kharavela 13th regnak year



After Kalinga war, the known history of Odisha is obscure. With the discovery of the Hathigumpha inscription at Udayagiri by Andrew Stirling in 1820 a flood of light is focused on this dark period. The inscription is written in Brahmi script. It contains 17 lines, which describes the glory and achievements of Kharavela and most historians agree with the fact Kharavela was a strongest ruler. It is believed that  Kharavela was a follower of Jainism, but his very own Hathigumpha inscription describes that he was tolerable towards all religious . However, there is no Jain records or inscription that mention Kharavela.



EARLY LIFE OF KHARAVELA


The Hathigumpha inscription says that the first 15 years of Kharavela were spent as childhood. During this, he was trained in coinage, literature, mathematics, administration and religious laws.


REIGN OF KHARAVELA


At the age of 16, he ruled as the crown prince (Yuvaraja) of Kalinga for 9 years. At the age of 24 year, he became the king. He ruled somewhere in the first century B.C either 40 B.C or 41 B.C. The Hathigumpha inscription of Daygiri describes the first 13 years of his reign as follows.


1.// FIRST REGNAL YEAR


He tried to re-construct his kingdom. He repaired the gates, statue and buildings of Kalinganagari, that had been damaged by cyclone. He built polls, that contained cool and clear water, for which he spent 35,00,000 coins.


2.//SECOND REGNAL YEAR


Kharavela's imperial ambition took place in the very second year of his regime. By that time Satavahana dynasty has become very powerful. As both the Chedi and Satavahana rose to be political power, a clash between them occur. Without caring the powers of Satakarni-I, Kharavela marched up to the river Krishna and stormed down the city of Asika.

3.// THIRD REGNAL YEAR


In the third regnal year, Kalinganagri overwhelmed with joy and jubilation. He organized dancing, singing, vocal and instrumental music event. Ceremonial and social gatherings were arranged. The over-all city danced with happiness and glory.

4.// FOURTH REGNAL YEAR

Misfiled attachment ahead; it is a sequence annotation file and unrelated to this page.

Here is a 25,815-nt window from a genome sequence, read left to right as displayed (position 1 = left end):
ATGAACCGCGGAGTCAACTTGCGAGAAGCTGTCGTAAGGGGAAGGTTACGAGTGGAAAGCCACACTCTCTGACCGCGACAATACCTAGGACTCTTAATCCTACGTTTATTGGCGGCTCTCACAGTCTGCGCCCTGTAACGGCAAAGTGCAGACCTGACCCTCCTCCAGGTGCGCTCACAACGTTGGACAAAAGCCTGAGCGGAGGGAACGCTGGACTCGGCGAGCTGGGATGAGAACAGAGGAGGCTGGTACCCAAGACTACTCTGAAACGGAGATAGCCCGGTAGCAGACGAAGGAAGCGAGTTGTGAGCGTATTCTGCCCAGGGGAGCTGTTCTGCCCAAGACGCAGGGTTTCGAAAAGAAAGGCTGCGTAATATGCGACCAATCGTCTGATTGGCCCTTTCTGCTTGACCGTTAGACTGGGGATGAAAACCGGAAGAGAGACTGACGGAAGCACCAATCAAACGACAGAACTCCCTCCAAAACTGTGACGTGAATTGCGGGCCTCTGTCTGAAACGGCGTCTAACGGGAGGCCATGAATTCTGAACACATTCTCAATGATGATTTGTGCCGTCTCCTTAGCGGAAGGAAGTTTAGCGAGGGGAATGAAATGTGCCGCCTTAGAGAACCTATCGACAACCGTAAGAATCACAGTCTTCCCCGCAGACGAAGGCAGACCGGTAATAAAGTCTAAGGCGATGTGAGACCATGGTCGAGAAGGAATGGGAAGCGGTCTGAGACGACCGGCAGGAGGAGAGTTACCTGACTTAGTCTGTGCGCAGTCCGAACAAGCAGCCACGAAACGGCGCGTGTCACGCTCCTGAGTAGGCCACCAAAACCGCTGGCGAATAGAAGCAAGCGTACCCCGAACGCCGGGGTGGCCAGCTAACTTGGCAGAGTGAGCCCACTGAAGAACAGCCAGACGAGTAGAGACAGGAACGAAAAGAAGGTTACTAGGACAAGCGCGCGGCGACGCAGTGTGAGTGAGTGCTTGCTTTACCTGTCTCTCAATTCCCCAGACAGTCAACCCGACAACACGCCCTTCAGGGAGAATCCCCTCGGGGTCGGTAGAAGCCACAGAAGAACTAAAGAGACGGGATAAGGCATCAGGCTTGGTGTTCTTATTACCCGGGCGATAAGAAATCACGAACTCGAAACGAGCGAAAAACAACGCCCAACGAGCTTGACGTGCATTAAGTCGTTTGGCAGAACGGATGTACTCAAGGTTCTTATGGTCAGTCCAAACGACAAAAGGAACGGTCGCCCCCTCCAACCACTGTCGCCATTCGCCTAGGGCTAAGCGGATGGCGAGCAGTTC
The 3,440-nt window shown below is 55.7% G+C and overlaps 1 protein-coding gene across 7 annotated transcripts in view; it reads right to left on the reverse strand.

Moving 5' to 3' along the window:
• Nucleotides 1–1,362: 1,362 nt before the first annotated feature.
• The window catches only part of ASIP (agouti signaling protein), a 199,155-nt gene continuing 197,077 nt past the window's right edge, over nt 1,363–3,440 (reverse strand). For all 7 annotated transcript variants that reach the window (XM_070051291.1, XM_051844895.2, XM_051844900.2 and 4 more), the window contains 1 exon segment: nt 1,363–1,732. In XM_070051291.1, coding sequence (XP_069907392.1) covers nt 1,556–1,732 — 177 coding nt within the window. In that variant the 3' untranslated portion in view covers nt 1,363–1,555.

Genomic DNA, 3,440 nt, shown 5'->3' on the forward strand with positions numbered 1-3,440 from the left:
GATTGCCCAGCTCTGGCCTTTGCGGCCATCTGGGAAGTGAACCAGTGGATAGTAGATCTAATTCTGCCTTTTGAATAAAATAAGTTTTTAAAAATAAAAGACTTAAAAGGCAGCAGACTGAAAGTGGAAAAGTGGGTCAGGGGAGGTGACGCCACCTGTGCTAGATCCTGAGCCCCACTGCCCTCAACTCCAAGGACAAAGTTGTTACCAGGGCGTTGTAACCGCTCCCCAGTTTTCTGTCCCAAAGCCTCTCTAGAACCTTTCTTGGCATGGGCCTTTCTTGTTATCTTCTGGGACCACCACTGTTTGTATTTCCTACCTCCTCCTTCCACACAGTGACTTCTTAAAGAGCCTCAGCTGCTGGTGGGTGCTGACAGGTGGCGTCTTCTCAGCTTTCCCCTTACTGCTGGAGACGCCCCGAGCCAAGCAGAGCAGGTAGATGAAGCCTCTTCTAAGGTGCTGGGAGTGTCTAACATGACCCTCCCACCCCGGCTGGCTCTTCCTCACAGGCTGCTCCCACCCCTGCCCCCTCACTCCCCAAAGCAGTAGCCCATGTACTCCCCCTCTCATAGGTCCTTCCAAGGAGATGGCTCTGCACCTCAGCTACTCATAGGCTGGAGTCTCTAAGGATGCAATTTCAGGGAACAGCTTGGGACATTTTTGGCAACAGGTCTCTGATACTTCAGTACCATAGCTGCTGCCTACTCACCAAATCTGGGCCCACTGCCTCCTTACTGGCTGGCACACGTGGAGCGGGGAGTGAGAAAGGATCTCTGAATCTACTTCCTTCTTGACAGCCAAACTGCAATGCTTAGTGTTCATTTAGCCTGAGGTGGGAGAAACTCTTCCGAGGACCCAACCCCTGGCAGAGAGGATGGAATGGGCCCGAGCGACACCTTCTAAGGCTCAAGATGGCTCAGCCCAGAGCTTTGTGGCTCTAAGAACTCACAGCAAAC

This line of the inscription is broken, hence hard to understand. According to historians, Kharavela marched towards the Deccan again and subdued the Rathika and the Bhojaka kings.

5.// FIFTH REGNAL YEAR


This part is also broken and not clear. It appears that Kharavela extended the canal originally built by the Nandaraja, from the Tansunia road up to Kalinganagri, which is a clear indication that he was a benevolent ruler.

6.// SIXTH REGNAL YEAR


Almost the main part of this record was lost. But Kharavela probably mentioned the cancellation of taxes, which show the economic prosperity of Kharavela

7.// SEVENTH REGNAL YEAR


He attained fatherhood, as the chief queen named the queen of Vijayanagara gave birth to a son.


8.// EIGHTH REGNAL YEAR


In the 8th regnal year, he led an expedition to North and attacked Rajagriha and devasted Garathagiri, which created fear among the Yavahana.


 9.// NINETH REGNAL YEAR


Kharavela distributed wealth gained from exploits among Brahmins and Arhats.In order to celebrate his victory over the kings, he built Mahavijaya Prasadam (Palace of Great Victory) by spending the cost of 3,800,000.


10.// TENTH REGNAL YEAR


He directed his army towards North India but result is unknown as most part of the record is lost. In the inscription there was the mentions of Bharatavarsha, a term now used as a name of India.

11.// ELEVENTH REGNAL YEAR


 In the 11th regnal year, Kharavela ploughed down the Pithunda city, founded by the Ava king. Further he fought a severe battel against the Tamil Confederacy.


12.// TWELVETH REGNAL YEAR



The important parts of this record are lost. The record mentions that Kharavela marched up to north-west India. By his aggressive march, Indo-Greek rulers, the king of Anga and Magadha surrendered. Most importantly Kharavela brought back the image of Kalinga Jina.


 13.// THIRTEENTH REGNAL YEAR



In this year by the request of the queen of Simhapatha, he built 117 caves at Udayagiri (Kumari Parvata) for the Jaina monks, monks of other religion and Arhats who came from a distant place to take rest.



CONCLUSION

During the reign of Kharavela, Kalinga achieved freedom, Magadha was subdued, Deccan was crushed, foreign aggressors were driven away, Jainism gained momentum, trade and commerce flourished, which proves that he was one of the capable rulers in the early history of Odisha. It is unknown when and how the Chedi rule ended in Odisha, but the name of mighty ruler Kharavela remained with golden stamps in the white paper of golden history of Odisha.